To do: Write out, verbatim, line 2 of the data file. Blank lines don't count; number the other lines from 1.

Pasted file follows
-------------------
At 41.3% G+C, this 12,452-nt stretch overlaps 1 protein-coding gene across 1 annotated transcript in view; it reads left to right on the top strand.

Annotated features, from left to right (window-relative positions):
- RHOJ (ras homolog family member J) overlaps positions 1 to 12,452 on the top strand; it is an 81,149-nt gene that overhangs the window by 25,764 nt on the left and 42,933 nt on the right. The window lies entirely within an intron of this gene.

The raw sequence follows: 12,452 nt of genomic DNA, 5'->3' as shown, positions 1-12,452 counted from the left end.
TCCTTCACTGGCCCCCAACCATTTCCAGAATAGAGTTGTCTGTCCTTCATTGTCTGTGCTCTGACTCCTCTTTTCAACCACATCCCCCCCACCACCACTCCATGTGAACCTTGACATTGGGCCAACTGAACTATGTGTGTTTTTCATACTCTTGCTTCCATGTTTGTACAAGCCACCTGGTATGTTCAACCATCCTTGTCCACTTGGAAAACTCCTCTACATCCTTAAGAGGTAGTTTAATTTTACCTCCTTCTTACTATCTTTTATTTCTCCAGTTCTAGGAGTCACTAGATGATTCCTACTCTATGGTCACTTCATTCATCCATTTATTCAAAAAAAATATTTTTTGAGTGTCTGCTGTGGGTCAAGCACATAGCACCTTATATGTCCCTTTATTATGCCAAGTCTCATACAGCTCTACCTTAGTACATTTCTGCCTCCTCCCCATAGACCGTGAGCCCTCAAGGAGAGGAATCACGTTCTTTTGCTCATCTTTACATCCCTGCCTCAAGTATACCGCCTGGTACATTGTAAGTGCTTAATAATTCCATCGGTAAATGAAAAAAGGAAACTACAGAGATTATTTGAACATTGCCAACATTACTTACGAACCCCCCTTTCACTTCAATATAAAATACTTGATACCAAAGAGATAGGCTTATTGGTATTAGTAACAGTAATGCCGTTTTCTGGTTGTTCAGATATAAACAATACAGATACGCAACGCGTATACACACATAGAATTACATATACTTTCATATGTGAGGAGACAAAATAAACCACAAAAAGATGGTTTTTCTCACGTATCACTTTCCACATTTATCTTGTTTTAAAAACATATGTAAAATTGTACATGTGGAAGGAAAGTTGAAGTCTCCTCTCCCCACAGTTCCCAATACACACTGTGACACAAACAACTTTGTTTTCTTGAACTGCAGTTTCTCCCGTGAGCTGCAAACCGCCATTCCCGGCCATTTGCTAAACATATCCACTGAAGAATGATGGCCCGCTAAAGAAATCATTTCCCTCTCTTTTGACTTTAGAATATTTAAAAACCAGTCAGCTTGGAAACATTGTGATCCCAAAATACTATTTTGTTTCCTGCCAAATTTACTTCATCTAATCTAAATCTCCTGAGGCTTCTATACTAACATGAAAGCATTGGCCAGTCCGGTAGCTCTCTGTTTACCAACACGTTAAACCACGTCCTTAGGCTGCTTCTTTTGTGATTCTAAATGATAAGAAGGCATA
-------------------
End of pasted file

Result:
Annotated features, from left to right (window-relative positions):